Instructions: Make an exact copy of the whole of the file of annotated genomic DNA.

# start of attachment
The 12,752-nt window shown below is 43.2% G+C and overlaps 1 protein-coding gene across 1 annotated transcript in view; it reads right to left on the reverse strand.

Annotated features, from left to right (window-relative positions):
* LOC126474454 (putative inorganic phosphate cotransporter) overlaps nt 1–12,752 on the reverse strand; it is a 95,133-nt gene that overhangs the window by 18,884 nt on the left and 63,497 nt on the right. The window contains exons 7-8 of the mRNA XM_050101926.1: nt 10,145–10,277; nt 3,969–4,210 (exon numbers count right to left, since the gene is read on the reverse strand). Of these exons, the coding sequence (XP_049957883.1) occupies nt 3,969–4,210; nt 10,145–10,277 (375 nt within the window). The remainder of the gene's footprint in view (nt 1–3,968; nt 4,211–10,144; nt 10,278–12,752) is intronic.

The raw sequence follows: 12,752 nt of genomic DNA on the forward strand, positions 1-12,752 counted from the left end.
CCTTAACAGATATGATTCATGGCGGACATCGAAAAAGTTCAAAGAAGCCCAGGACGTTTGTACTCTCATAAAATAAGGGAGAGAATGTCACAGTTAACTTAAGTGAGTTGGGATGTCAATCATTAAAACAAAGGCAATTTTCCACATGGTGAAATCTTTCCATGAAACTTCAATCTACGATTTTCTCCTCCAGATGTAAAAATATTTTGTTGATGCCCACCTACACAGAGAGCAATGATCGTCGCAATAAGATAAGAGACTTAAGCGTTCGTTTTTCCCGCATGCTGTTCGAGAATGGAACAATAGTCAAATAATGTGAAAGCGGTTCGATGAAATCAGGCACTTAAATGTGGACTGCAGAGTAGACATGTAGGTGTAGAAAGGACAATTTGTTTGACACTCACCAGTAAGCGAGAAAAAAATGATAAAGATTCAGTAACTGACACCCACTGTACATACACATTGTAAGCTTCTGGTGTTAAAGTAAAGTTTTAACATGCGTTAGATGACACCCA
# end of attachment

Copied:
The 12,752-nt window shown below is 43.2% G+C and overlaps 1 protein-coding gene across 1 annotated transcript in view; it reads right to left on the reverse strand.

Annotated features, from left to right (window-relative positions):
* LOC126474454 (putative inorganic phosphate cotransporter) overlaps nt 1–12,752 on the reverse strand; it is a 95,133-nt gene that overhangs the window by 18,884 nt on the left and 63,497 nt on the right. The window contains exons 7-8 of the mRNA XM_050101926.1: nt 10,145–10,277; nt 3,969–4,210 (exon numbers count right to left, since the gene is read on the reverse strand). Of these exons, the coding sequence (XP_049957883.1) occupies nt 3,969–4,210; nt 10,145–10,277 (375 nt within the window). The remainder of the gene's footprint in view (nt 1–3,968; nt 4,211–10,144; nt 10,278–12,752) is intronic.

The raw sequence follows: 12,752 nt of genomic DNA on the forward strand, positions 1-12,752 counted from the left end.
CCTTAACAGATATGATTCATGGCGGACATCGAAAAAGTTCAAAGAAGCCCAGGACGTTTGTACTCTCATAAAATAAGGGAGAGAATGTCACAGTTAACTTAAGTGAGTTGGGATGTCAATCATTAAAACAAAGGCAATTTTCCACATGGTGAAATCTTTCCATGAAACTTCAATCTACGATTTTCTCCTCCAGATGTAAAAATATTTTGTTGATGCCCACCTACACAGAGAGCAATGATCGTCGCAATAAGATAAGAGACTTAAGCGTTCGTTTTTCCCGCATGCTGTTCGAGAATGGAACAATAGTCAAATAATGTGAAAGCGGTTCGATGAAATCAGGCACTTAAATGTGGACTGCAGAGTAGACATGTAGGTGTAGAAAGGACAATTTGTTTGACACTCACCAGTAAGCGAGAAAAAAATGATAAAGATTCAGTAACTGACACCCACTGTACATACACATTGTAAGCTTCTGGTGTTAAAGTAAAGTTTTAACATGCGTTAGATGACACCCA